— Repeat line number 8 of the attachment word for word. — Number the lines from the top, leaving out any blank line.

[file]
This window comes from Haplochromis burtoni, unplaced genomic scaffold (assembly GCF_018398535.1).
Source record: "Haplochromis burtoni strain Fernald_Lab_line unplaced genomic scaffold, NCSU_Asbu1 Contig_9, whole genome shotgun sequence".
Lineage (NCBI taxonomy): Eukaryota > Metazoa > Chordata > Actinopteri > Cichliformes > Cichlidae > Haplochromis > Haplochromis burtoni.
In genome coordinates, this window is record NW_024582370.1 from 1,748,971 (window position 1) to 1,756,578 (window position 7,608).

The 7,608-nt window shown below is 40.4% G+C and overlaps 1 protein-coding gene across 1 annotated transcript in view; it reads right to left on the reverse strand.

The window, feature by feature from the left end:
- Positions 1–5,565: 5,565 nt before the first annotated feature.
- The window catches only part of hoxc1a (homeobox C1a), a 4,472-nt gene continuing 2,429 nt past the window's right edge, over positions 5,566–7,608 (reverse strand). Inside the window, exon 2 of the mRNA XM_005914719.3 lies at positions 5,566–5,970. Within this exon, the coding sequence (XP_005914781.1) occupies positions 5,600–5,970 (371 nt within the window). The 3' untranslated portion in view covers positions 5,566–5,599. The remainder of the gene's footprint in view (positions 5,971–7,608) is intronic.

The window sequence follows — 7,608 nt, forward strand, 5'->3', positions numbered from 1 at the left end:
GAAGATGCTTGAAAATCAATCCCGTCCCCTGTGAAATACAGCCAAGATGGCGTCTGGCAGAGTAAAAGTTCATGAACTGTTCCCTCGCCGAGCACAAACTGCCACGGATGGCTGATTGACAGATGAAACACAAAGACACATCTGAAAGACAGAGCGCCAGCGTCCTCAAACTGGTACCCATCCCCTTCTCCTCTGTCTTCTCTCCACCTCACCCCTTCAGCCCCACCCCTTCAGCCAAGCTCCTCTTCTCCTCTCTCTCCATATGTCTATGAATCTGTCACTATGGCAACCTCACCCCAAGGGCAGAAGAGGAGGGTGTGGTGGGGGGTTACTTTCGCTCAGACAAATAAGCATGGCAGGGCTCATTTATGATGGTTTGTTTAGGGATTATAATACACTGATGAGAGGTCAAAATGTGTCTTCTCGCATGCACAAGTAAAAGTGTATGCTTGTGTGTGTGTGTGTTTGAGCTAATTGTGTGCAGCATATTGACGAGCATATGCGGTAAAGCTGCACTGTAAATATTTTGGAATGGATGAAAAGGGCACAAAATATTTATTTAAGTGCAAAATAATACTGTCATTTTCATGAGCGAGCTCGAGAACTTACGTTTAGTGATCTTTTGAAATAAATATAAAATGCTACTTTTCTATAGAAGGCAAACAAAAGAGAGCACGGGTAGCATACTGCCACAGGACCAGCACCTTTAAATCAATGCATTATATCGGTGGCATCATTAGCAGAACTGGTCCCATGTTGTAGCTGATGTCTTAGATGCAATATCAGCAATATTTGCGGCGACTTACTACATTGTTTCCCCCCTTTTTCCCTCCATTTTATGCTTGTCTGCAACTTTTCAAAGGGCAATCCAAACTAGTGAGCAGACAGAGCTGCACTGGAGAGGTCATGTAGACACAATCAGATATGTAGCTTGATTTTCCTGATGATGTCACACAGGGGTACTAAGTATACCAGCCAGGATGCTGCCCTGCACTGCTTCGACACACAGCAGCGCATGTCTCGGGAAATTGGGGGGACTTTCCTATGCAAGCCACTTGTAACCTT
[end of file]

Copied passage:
- The window catches only part of hoxc1a (homeobox C1a), a 4,472-nt gene continuing 2,429 nt past the window's right edge, over positions 5,566–7,608 (reverse strand). Inside the window, exon 2 of the mRNA XM_005914719.3 lies at positions 5,566–5,970. Within this exon, the coding sequence (XP_005914781.1) occupies positions 5,600–5,970 (371 nt within the window). The 3' untranslated portion in view covers positions 5,566–5,599. The remainder of the gene's footprint in view (positions 5,971–7,608) is intronic.